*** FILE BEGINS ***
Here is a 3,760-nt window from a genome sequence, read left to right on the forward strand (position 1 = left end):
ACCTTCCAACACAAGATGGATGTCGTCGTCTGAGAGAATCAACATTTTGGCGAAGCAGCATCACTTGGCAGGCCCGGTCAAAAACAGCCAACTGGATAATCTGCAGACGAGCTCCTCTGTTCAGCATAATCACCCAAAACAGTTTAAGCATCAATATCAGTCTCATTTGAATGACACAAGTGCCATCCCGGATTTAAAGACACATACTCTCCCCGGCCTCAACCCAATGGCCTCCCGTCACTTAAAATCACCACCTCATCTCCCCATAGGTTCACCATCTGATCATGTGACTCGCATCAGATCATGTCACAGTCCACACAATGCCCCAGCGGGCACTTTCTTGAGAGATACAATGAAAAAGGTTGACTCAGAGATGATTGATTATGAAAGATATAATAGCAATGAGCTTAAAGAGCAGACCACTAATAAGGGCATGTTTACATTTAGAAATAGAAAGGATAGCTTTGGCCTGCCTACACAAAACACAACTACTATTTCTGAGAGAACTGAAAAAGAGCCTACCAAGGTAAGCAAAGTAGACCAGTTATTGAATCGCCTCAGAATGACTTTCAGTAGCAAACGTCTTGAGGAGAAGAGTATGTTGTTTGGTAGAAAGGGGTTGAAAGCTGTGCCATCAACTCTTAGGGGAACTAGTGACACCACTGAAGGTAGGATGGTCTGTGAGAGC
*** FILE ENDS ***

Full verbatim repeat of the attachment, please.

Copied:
Here is a 3,760-nt window from a genome sequence, read left to right on the forward strand (position 1 = left end):
ACCTTCCAACACAAGATGGATGTCGTCGTCTGAGAGAATCAACATTTTGGCGAAGCAGCATCACTTGGCAGGCCCGGTCAAAAACAGCCAACTGGATAATCTGCAGACGAGCTCCTCTGTTCAGCATAATCACCCAAAACAGTTTAAGCATCAATATCAGTCTCATTTGAATGACACAAGTGCCATCCCGGATTTAAAGACACATACTCTCCCCGGCCTCAACCCAATGGCCTCCCGTCACTTAAAATCACCACCTCATCTCCCCATAGGTTCACCATCTGATCATGTGACTCGCATCAGATCATGTCACAGTCCACACAATGCCCCAGCGGGCACTTTCTTGAGAGATACAATGAAAAAGGTTGACTCAGAGATGATTGATTATGAAAGATATAATAGCAATGAGCTTAAAGAGCAGACCACTAATAAGGGCATGTTTACATTTAGAAATAGAAAGGATAGCTTTGGCCTGCCTACACAAAACACAACTACTATTTCTGAGAGAACTGAAAAAGAGCCTACCAAGGTAAGCAAAGTAGACCAGTTATTGAATCGCCTCAGAATGACTTTCAGTAGCAAACGTCTTGAGGAGAAGAGTATGTTGTTTGGTAGAAAGGGGTTGAAAGCTGTGCCATCAACTCTTAGGGGAACTAGTGACACCACTGAAGGTAGGATGGTCTGTGAGAGC